Last week's tax raids on two of India's largest media houses have once again brought into question the ethics of the Indian government.
The Dainik Bhaskar newspaper group and Bharat Samachar regional television network have both been critical of Prime Minister Narendra Modi's response to the COVID pandemic. Last week, the two organizations were subjected to raids by the Income Tax Authority on their offices across six states, including Delhi and northern Uttar Pradesh.
The press community believes the move by the Indian government was a blatant act of intimidation from a government frustrated with the media's response to its handling of the health crisis.
The homes of some employees were searched and Dainik Bhaskar reported that agents confiscated cell phones from some members of staff.
Press freedom in peril
The alleged retaliatory response to recent coverage of the second wave of the coronavirus in the country is yet another stark reminder of the shrinking space for independent media in India.
In an official statement, tax authorities said they had grounds to believe the Dainik Bhaskar media group may have evaded taxes worth up to 7 billion Indian rupees ($94 million, €80 million), over a period of six years.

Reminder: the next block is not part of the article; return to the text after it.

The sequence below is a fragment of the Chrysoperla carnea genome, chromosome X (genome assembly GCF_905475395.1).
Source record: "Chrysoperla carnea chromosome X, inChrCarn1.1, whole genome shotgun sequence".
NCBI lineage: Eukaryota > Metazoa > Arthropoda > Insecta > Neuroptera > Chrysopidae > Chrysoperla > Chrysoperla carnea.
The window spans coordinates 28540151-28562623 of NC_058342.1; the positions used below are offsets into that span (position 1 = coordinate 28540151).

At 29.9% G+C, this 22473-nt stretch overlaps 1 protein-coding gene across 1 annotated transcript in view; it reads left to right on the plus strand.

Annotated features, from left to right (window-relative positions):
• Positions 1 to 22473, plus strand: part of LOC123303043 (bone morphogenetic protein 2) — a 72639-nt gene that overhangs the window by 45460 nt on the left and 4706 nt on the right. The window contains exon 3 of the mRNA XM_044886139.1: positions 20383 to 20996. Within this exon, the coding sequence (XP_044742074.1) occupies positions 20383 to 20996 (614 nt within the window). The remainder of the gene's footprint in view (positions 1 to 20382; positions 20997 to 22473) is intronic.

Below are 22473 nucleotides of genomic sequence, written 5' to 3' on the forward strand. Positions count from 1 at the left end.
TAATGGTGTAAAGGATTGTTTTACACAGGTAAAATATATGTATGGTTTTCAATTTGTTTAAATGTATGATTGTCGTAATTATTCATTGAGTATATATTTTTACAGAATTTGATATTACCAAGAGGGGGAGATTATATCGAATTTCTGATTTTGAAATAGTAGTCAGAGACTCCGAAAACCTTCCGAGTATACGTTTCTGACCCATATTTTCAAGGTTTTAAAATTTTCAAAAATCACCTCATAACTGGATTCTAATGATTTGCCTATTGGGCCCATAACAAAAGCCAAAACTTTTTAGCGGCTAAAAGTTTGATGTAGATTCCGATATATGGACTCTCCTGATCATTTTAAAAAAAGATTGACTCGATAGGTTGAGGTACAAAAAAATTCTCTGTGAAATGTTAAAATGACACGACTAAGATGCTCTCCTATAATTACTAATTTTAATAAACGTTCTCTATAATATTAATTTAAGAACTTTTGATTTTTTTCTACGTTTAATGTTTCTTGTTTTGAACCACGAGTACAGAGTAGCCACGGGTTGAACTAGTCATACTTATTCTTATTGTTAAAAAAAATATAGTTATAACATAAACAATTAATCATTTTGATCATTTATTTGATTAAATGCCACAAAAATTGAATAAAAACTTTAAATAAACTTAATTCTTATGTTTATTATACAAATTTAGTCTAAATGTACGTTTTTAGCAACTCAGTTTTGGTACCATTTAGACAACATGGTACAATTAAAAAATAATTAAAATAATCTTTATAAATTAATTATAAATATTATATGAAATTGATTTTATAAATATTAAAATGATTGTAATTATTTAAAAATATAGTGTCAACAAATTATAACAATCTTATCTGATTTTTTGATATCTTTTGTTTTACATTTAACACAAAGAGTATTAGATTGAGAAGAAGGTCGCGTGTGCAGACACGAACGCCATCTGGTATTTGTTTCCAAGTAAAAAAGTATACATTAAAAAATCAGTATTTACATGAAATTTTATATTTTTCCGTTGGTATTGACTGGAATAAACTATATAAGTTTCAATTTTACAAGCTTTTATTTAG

However, close observers of the media landscape say that the media house, which has a considerable following, was targeted because of its critical reporting.
During the height of the second virus wave, for instance, the paper sent a team of 30 reporters to document newly dug graves of COVID victims along a 1,140-kilometer (708 miles) stretch of the Ganges River.
It also reported about the shortage of oxygen supplies and apparent under-reporting of the death toll.
Dainik Bhaskar remains defiant
Its story on graves along the banks of the Ganges River was soon picked up by other news outlets, both domestic and international. The newspaper also ran pictures of mass cremations on its frontpage to contest official claims about COVID deaths, with headlines such as "Government data on deaths is a lie, these burning pyres are telling the truth."
"The newspaper is hailed as the hero of the media world in India today. The more the Modi government unleashes its enforcement might on the the group, the greater its credibility grows," Pamela Philipose, a media commentator, told DW.
Om Gaur, the editor of Dainik Bhaskar, told the Indian broadcaster NDTV that the raids were a surprise and an obvious attempt to suppress independent journalism.
"All our COVID stories were based on facts. If our facts were incorrect, these raids would not have taken place. We won't give in to pressure. We will stick to our journalism," said Gaur.
Misuse of laws
In the last few years, especially under the current political dispensation, there has been misuse of archaic, colonial laws on defamation and sedition as well as self-censorship to muzzle dissenters, especially journalists.